For the second time in as many months, members of Congress yesterday openly questioned the ability of the NCAA to gain control of college athletics.

"I don't know what to do," said Rep. Edolphus Towns (D-N.Y.). "I'm just frustrated. It seems to me our young people are being used and abused."

William Friday, the chairman of the Knight Foundation Commission on Intercollegiate Athletics, and Wally Renfro, a special assistant to NCAA President Myles Brand, each testified before the House Subcommittee on Commerce, Trade and Consumer Protection, a follow-up to a hearing in March spurred by the previous year's scandals involving academic integrity and recruiting practices.

Renfro and Friday were joined by former Congressman and Maryland basketball star Tom McMillen in an effort to update the committee on the NCAA's progress in establishing new rules governing recruiting, as well as the widely publicized "incentive-disincentive" academic reform package that will tie college programs' scholarship availability to graduation rates.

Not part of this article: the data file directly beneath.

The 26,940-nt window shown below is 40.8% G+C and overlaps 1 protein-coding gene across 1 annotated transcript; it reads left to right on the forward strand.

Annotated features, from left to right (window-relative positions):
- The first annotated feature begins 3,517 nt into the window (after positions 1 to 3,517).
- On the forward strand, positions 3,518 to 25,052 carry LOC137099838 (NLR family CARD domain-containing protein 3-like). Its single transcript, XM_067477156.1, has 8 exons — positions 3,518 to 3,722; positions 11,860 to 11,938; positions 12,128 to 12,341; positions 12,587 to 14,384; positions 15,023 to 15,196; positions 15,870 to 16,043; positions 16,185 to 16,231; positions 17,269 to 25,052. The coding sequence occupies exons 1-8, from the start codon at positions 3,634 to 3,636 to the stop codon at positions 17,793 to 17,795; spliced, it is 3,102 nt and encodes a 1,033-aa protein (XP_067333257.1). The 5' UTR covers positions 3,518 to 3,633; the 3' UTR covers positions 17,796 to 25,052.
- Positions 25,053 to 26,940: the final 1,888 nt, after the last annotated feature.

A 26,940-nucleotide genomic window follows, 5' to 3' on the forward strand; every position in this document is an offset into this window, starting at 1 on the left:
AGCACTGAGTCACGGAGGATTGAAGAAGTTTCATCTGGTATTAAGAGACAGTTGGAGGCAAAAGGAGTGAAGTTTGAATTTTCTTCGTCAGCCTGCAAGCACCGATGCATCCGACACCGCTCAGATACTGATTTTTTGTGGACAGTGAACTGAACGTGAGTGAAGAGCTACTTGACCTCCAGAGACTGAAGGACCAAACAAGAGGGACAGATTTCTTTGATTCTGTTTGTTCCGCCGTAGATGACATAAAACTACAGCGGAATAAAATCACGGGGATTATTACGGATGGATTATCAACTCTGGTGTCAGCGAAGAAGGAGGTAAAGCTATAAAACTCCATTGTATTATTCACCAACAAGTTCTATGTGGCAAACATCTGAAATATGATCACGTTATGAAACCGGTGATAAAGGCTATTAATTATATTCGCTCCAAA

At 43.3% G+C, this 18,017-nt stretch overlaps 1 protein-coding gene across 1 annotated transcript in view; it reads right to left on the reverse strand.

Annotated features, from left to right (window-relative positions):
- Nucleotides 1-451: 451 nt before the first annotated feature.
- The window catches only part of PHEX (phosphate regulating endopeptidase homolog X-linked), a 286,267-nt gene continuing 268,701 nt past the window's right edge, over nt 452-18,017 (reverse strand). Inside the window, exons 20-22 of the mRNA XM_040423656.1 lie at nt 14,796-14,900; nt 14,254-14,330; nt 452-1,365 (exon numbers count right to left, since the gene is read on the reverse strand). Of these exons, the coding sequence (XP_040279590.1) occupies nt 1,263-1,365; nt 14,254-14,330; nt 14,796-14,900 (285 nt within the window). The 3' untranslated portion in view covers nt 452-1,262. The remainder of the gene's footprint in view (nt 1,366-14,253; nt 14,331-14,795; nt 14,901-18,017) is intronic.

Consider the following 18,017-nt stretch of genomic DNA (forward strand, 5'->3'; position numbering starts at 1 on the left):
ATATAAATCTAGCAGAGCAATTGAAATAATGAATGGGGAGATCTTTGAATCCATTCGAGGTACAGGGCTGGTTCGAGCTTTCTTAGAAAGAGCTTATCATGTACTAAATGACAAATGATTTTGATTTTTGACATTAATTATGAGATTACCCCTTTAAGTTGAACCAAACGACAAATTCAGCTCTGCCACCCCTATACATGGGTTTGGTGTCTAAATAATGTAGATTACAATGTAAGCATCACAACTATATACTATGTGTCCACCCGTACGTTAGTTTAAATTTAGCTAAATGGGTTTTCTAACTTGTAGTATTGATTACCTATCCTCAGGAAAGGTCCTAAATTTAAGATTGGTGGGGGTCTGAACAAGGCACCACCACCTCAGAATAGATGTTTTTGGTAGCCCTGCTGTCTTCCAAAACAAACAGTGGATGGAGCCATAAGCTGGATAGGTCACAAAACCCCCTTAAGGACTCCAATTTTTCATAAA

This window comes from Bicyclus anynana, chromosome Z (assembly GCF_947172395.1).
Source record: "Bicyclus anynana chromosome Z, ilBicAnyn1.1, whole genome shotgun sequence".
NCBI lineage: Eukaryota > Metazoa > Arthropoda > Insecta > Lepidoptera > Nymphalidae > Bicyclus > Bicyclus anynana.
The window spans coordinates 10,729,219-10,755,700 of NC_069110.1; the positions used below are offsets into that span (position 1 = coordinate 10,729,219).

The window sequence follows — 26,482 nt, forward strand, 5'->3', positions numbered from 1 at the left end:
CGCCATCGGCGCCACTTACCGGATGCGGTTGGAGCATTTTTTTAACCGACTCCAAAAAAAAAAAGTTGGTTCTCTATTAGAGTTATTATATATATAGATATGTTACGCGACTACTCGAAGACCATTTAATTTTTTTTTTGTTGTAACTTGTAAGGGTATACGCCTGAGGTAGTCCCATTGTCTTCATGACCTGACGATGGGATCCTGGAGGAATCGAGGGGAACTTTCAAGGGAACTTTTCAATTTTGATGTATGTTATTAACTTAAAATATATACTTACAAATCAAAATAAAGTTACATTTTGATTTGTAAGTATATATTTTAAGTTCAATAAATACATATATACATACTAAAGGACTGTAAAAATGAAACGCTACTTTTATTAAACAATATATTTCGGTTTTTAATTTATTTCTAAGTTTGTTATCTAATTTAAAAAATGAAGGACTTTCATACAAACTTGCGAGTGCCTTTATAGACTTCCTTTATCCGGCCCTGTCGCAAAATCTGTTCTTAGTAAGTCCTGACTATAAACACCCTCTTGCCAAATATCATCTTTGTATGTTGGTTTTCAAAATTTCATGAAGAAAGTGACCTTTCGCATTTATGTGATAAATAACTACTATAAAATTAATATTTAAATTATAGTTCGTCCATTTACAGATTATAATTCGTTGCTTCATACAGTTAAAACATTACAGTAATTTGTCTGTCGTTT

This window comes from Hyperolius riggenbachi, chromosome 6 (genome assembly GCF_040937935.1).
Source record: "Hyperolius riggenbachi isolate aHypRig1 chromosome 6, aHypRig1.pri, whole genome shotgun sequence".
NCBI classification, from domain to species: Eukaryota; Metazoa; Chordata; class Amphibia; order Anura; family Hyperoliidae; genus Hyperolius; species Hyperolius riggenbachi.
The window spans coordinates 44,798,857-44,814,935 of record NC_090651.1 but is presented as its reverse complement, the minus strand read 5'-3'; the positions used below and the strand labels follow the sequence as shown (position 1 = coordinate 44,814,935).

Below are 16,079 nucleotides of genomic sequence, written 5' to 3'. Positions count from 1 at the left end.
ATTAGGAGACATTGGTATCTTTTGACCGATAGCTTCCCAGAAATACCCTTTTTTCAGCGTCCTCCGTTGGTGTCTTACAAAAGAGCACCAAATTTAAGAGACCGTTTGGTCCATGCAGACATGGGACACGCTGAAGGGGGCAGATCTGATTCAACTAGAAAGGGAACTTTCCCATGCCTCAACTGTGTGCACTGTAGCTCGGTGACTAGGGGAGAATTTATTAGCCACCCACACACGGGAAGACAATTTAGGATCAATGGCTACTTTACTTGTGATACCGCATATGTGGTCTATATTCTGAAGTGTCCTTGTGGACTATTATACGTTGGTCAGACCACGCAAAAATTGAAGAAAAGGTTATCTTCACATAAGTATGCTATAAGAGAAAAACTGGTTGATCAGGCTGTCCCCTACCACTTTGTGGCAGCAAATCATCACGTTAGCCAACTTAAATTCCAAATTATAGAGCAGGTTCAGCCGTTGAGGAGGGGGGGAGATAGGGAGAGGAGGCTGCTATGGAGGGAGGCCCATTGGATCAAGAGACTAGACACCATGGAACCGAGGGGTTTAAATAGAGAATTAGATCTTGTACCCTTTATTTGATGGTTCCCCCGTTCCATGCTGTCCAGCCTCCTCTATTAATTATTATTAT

The five committee members present for the 90-minute hearing largely expressed support and hope for the academic reform package, as well as for the NCAA's task force that is completing a report on recruiting overhauls.

Renfro provided an outline for potential changes in recruiting practices, such as eliminating the use of private planes to transport recruits to campus and making sure prospective players aren't treated to elaborate meals. Renfro promised that the final reform package, which will be endorsed by university presidents, would include strong language prohibiting the use of alcohol and sex in recruiting, a move designed to specifically address the situation at Colorado, where football coach Gary Barnett is awaiting word on his future following widespread allegations of drinking binges and sexual assaults during recruiting trips.

Still, committee members wondered whether the NCAA could truly oversee the changes even when they're implemented.

"You can't possibly enforce this," committee chair Cliff Stearns (R-Fla.) told Renfro. "You can't possibly get a handle on it. . . . We're asking college athletics to be self-policing, but there's got to be a hammer, and you're it."

-- Barry Svrluga